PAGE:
Gateway National Recreation Area Working on General Management Plan; Where Does Commercialism Fit?

Jamaica Bay Wildlife Refuge at Gateway National Recreation Area draws a variety of bird life to its salt marshes. NPS photo.

While many businesses do annual planning meetings to move their vision forward, national parks typically operate under General Management Plans that remain in effect for ten, 20, or more years. Which makes it particularly important for park goers to both follow this process and provide input. If you frequent Gateway National Recreation Area in the greater New York-New Jersey metropolitan area, now is your chance to weigh in.

Gateway is no small operation. Indeed, it's broken into three areas -- Sandy Hook, Jamaica Bay, and Staten Island. Preserving history, culture, natural resources, and recreation areas, Gateway officials have a hefty responsibility when it comes to managing this diverse landscape. Here's a snippet from the park's recent GMP newsletter that touches on the task ahead.

Today, Gateway National Recreation Area is at a crossroads, one that needs your input. We are writing a new General Management Plan. This General Management Plan will be our roadmap to guide us for the next twenty years. These are your national park lands and waters. This is your opportunity to help shape a vision for their future.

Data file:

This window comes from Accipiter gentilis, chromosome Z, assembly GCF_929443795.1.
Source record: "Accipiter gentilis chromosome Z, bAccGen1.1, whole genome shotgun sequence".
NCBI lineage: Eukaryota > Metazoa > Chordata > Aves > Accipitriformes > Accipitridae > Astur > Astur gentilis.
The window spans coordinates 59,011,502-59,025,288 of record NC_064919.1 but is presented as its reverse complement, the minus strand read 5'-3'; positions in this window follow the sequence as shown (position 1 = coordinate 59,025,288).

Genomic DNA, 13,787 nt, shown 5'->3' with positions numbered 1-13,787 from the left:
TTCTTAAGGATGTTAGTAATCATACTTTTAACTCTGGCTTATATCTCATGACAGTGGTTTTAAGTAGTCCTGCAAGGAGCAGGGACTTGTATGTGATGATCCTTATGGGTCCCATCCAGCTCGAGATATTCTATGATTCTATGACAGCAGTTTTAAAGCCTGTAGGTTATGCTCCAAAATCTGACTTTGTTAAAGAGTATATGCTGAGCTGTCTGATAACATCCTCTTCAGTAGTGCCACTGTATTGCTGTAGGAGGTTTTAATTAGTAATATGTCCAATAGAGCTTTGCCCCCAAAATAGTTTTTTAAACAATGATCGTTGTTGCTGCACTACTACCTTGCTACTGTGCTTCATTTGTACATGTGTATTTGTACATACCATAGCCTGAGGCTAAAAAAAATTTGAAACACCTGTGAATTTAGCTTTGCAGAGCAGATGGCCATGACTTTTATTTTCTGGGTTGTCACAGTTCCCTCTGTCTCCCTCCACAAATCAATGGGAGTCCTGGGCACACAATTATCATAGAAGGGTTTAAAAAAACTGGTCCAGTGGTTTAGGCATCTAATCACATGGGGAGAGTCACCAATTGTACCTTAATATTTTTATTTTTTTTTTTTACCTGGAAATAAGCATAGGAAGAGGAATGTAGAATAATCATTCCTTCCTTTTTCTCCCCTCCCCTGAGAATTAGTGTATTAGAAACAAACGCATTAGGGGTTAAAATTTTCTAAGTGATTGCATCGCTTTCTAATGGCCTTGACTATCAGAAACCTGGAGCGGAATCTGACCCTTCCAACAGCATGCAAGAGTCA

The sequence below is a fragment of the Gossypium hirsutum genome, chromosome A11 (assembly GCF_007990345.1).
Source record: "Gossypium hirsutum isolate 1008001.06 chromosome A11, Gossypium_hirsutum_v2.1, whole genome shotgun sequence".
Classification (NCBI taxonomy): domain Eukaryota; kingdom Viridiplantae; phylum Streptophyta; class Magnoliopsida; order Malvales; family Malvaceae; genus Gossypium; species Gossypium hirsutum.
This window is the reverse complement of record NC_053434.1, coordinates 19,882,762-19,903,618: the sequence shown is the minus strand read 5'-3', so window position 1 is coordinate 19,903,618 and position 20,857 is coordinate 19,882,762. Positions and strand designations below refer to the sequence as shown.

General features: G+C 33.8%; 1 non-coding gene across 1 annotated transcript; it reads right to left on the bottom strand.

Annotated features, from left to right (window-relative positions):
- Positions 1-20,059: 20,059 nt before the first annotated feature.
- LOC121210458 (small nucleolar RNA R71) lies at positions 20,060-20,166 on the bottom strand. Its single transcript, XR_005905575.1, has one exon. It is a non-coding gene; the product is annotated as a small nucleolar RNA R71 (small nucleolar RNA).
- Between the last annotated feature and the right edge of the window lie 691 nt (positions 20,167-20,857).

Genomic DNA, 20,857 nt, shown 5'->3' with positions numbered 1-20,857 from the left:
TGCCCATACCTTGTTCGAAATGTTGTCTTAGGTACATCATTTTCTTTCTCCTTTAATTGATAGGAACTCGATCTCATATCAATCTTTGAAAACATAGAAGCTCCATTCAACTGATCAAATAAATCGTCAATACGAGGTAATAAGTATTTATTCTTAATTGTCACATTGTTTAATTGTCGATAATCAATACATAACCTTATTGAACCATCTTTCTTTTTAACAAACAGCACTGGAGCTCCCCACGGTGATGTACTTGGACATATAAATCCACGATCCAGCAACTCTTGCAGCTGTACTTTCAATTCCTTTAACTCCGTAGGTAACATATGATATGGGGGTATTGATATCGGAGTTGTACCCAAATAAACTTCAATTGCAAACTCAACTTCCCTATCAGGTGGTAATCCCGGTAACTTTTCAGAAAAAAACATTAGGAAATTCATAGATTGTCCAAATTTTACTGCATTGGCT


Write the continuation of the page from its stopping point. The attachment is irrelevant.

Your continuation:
The first General Management Plan for Gateway was finished in 1979. Since then we have a much better understanding of the natural and cultural significance of Gateway’s resources. In addition, the needs of our visitors are very different today than they were a generation ago. It is time to look to the future and determine how best to protect, improve and sustain the health of our natural and cultural resources.

Understandably, a lot has changed at Gateway during the past three decades. In recent years, a big concern that has sprung up around management of Gateway is how park officials have been working with developers to restore historic residences and buildings at Fort Hancock, which traces its military history to 1895. The developer had grand plans to turn some of the buildings into restaurants, bed-and-breakfast inns, and meeting space. But just this past August many of those plans collapsed when it was determined the developer didn't have the necessary financing to bring his vision to life and the National Park Service declared null and void the 60-year-lease given to the developer eight years ago for three dozen historic buildings

Will the GMP now in the works address this issue? The Asbury Park (N.J.) Press certainly hopes so. Here's a snippet from a recent editorial in the paper:

The first and foremost goal of the park service should be to reject any plans from developers that would limit the public's full enjoyment of the park, as would its lease agreement with Sandy Hook Partners' James Wassel. That agreement was canceled in August because Wassel could not demonstrate he had adequate backing — 10 years after he was chosen by the park service to rehabilitate 36 buildings at Fort Hancock. A clause in the lease, however, has allowed Wassel to appeal to an arbitrator, and a decision is pending — one that will have major ramifications for the park.

Unfortunately, a lack of dollars so far has prevented the Park Service itself from restoring and maintaining these historic facilities, and without some viable solution they'll continue to deteriorate and collapse.

To stay abreast of the planning process, bookmark this site -- http://www.nps.gov/gate/parkmgmt/gmp.htm -- and sign up there to receive email alerts concerning open houses and other information on the planning process.